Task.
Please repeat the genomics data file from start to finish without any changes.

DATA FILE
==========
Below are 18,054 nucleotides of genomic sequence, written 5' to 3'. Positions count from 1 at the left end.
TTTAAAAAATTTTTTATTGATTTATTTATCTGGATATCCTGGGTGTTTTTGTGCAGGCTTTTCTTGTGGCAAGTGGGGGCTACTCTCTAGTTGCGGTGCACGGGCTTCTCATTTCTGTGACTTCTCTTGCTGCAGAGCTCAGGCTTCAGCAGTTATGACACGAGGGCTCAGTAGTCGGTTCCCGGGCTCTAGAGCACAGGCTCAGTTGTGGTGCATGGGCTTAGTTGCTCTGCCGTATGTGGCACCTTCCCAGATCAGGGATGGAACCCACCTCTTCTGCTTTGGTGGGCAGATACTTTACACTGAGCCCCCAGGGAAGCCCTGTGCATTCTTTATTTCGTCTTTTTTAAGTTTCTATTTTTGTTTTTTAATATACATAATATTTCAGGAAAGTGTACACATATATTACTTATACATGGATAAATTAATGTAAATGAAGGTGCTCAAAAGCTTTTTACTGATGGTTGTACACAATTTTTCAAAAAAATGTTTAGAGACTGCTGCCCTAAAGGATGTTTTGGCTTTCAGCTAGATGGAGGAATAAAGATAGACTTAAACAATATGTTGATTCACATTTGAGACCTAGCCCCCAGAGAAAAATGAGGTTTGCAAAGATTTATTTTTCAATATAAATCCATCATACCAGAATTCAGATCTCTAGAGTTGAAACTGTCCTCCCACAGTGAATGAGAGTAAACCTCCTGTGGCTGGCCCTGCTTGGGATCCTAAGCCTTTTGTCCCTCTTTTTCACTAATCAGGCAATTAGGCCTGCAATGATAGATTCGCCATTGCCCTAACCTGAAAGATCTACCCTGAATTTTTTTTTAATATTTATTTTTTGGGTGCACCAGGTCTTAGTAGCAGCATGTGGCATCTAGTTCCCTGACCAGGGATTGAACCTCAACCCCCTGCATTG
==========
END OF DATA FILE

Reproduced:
Below are 18,054 nucleotides of genomic sequence, written 5' to 3'. Positions count from 1 at the left end.
TTTAAAAAATTTTTTATTGATTTATTTATCTGGATATCCTGGGTGTTTTTGTGCAGGCTTTTCTTGTGGCAAGTGGGGGCTACTCTCTAGTTGCGGTGCACGGGCTTCTCATTTCTGTGACTTCTCTTGCTGCAGAGCTCAGGCTTCAGCAGTTATGACACGAGGGCTCAGTAGTCGGTTCCCGGGCTCTAGAGCACAGGCTCAGTTGTGGTGCATGGGCTTAGTTGCTCTGCCGTATGTGGCACCTTCCCAGATCAGGGATGGAACCCACCTCTTCTGCTTTGGTGGGCAGATACTTTACACTGAGCCCCCAGGGAAGCCCTGTGCATTCTTTATTTCGTCTTTTTTAAGTTTCTATTTTTGTTTTTTAATATACATAATATTTCAGGAAAGTGTACACATATATTACTTATACATGGATAAATTAATGTAAATGAAGGTGCTCAAAAGCTTTTTACTGATGGTTGTACACAATTTTTCAAAAAAATGTTTAGAGACTGCTGCCCTAAAGGATGTTTTGGCTTTCAGCTAGATGGAGGAATAAAGATAGACTTAAACAATATGTTGATTCACATTTGAGACCTAGCCCCCAGAGAAAAATGAGGTTTGCAAAGATTTATTTTTCAATATAAATCCATCATACCAGAATTCAGATCTCTAGAGTTGAAACTGTCCTCCCACAGTGAATGAGAGTAAACCTCCTGTGGCTGGCCCTGCTTGGGATCCTAAGCCTTTTGTCCCTCTTTTTCACTAATCAGGCAATTAGGCCTGCAATGATAGATTCGCCATTGCCCTAACCTGAAAGATCTACCCTGAATTTTTTTTTAATATTTATTTTTTGGGTGCACCAGGTCTTAGTAGCAGCATGTGGCATCTAGTTCCCTGACCAGGGATTGAACCTCAACCCCCTGCATTG